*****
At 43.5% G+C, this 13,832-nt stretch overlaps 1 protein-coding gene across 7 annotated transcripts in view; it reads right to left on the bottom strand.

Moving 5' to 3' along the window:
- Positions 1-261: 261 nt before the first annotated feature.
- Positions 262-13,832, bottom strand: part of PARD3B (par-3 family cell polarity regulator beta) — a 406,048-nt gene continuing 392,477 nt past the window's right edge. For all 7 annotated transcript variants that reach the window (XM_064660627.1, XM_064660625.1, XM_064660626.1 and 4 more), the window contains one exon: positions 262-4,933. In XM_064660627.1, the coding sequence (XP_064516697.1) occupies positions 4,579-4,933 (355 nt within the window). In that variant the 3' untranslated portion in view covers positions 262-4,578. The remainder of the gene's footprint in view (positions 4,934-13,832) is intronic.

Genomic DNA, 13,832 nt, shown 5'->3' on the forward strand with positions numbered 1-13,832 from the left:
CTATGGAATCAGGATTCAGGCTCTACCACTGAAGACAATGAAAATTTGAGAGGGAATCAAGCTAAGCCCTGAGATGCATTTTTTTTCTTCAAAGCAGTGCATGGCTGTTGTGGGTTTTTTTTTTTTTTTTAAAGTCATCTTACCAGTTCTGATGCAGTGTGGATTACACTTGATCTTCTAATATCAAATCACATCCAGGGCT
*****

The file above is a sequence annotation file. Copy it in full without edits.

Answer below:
At 43.5% G+C, this 13,832-nt stretch overlaps 1 protein-coding gene across 7 annotated transcripts in view; it reads right to left on the bottom strand.

Moving 5' to 3' along the window:
- Positions 1-261: 261 nt before the first annotated feature.
- Positions 262-13,832, bottom strand: part of PARD3B (par-3 family cell polarity regulator beta) — a 406,048-nt gene continuing 392,477 nt past the window's right edge. For all 7 annotated transcript variants that reach the window (XM_064660627.1, XM_064660625.1, XM_064660626.1 and 4 more), the window contains one exon: positions 262-4,933. In XM_064660627.1, the coding sequence (XP_064516697.1) occupies positions 4,579-4,933 (355 nt within the window). In that variant the 3' untranslated portion in view covers positions 262-4,578. The remainder of the gene's footprint in view (positions 4,934-13,832) is intronic.

Genomic DNA, 13,832 nt, shown 5'->3' on the forward strand with positions numbered 1-13,832 from the left:
CTATGGAATCAGGATTCAGGCTCTACCACTGAAGACAATGAAAATTTGAGAGGGAATCAAGCTAAGCCCTGAGATGCATTTTTTTTCTTCAAAGCAGTGCATGGCTGTTGTGGGTTTTTTTTTTTTTTTTAAAGTCATCTTACCAGTTCTGATGCAGTGTGGATTACACTTGATCTTCTAATATCAAATCACATCCAGGGCT